Why? You probably already have an idea: because we're mired in tasks. Like Newport says, if you're a chess player, you'll spend thousands of hours dissecting games of better players. If you're a violinist, you'll practice until your fingertips get calluses. If you're a knowledge worker, you try to get to inbox zero.
Let's go back to the violinist. It's tempting to make the conclusion that musician do things like nutso music camps to inch closer to the 10,000 hours that Malcolm Gladwell said is the secret of success. Let's avoid that.
As Frans Johansson observes in The Click Moment, the 10,000-hour approach only really works in fixed environments. In tennis, chess, and classical music, the rules are reasonably set, so over enough time, a talented and assiduous student can technically master them.
But most of the world isn't so fixed. The start of the Twilight series literally came to the as-yet-unpublished Stephanie Meyer in a dream. Then, of course, there's startups: The Internet collectively went green with envy when Summly—whose founder Nick D'Aloisio is a ripe 17 years old—got acquired by Yahoo for $30 million.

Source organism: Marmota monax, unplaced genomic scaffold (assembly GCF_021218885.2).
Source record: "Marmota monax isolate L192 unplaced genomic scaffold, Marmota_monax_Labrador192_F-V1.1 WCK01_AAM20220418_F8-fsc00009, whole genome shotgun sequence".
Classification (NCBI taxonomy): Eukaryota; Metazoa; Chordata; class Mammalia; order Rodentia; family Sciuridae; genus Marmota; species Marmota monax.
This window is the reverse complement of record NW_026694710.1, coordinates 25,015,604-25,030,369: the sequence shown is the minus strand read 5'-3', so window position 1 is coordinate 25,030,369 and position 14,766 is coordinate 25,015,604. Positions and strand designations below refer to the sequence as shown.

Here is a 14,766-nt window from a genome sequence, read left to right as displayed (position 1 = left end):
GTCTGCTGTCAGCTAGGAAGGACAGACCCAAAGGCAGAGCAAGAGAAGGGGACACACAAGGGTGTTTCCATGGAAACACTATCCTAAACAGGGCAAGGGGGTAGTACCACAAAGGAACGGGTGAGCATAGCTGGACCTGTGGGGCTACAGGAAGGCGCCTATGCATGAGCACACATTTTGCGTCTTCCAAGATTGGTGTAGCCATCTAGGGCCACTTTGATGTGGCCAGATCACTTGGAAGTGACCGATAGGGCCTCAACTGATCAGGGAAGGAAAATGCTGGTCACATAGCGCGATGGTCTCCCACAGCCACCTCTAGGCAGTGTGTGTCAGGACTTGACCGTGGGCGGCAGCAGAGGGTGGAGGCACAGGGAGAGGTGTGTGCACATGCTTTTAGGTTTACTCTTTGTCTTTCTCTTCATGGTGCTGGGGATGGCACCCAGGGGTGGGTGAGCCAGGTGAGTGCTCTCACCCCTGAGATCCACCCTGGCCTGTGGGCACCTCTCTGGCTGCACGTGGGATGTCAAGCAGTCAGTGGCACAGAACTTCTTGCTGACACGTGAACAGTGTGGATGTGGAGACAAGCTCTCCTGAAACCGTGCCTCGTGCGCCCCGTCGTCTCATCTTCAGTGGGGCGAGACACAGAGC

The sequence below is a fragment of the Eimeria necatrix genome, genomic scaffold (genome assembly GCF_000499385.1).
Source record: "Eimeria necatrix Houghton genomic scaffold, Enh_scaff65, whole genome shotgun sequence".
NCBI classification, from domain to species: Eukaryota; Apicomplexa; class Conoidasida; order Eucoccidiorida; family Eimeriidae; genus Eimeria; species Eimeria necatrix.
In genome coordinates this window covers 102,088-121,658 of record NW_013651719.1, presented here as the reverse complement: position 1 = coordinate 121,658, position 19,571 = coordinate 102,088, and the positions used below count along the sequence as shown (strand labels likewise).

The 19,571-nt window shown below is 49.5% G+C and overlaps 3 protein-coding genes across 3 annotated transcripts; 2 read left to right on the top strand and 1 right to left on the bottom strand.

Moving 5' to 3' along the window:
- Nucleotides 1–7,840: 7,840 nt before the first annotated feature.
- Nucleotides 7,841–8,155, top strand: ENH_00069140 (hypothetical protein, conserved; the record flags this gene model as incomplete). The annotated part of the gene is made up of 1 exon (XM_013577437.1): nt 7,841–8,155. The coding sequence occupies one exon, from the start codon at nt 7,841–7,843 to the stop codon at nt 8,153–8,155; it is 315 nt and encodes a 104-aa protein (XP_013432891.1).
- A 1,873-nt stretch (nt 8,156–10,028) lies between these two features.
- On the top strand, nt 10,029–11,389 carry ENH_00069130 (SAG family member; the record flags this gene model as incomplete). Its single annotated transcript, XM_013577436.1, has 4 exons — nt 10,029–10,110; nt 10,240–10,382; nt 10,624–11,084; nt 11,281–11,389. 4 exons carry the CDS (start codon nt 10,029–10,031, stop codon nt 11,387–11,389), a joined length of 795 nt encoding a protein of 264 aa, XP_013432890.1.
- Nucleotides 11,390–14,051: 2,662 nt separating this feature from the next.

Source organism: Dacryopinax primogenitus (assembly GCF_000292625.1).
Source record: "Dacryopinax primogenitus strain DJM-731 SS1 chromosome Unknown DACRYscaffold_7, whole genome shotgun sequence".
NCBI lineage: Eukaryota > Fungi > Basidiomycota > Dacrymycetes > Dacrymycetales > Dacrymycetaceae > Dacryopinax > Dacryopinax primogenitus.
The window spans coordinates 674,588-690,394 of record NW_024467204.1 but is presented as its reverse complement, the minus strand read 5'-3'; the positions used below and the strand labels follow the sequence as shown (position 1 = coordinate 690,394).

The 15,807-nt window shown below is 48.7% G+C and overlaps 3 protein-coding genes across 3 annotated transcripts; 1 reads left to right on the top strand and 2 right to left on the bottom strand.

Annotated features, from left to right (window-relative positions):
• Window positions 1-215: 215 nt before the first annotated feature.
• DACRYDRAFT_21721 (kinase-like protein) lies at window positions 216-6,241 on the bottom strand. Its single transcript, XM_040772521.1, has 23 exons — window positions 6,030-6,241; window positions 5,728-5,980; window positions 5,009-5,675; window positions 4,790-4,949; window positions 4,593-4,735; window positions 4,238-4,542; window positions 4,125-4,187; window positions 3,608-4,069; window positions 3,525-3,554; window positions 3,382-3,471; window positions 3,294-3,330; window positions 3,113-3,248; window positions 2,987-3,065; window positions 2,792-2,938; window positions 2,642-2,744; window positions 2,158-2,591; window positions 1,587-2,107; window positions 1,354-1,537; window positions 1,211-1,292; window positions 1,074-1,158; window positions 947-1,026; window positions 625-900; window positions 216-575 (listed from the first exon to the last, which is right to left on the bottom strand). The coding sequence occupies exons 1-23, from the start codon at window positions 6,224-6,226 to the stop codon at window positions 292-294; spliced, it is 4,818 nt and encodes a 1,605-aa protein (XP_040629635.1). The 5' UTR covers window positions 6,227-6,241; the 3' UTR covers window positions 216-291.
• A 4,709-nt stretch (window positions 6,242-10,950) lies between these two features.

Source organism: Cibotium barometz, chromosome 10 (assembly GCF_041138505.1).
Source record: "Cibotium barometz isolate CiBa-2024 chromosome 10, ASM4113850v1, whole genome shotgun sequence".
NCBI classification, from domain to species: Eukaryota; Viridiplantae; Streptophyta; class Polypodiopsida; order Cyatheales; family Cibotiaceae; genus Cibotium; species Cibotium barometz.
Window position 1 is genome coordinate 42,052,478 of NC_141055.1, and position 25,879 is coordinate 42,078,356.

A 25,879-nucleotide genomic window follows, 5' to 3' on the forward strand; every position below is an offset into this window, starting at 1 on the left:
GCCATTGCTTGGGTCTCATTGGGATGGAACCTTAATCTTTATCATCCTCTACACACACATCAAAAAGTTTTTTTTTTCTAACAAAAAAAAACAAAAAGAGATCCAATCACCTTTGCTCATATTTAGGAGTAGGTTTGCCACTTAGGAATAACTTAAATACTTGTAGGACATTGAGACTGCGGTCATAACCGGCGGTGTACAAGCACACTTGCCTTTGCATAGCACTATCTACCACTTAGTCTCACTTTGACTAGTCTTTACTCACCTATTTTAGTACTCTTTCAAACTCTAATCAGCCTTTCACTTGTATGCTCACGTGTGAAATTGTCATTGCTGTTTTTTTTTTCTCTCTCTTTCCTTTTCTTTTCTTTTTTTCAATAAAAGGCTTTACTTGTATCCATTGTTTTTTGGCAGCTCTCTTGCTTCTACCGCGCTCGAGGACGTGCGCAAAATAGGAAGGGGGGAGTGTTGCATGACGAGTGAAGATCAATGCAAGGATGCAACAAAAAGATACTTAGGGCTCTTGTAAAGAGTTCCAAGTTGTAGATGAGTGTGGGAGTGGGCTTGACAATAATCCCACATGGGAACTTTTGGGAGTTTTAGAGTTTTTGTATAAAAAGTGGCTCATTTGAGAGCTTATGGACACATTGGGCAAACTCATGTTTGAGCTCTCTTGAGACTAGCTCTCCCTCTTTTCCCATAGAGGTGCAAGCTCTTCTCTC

Similar to productivity master Bob Pozen's ethos of step-by-step optionality—where you maximize your chances for the next, better gig by developing in-demand skills at your present job—Newport espouses what he calls career capital theory. By making stuff that people want—not necessarily by following your passion—you make wealth.
So how do you build career capital? Newport wrote a whole book about it. But, to begin, give yourself enough time to immerse yourself in your big projects—that's where you'll be able to do the work that stretches your skillset and creates new value for your team.
How do you give yourself a situation where you can do your best work? Tell us in the comments.
[Image: Flickr user Vincent Lock]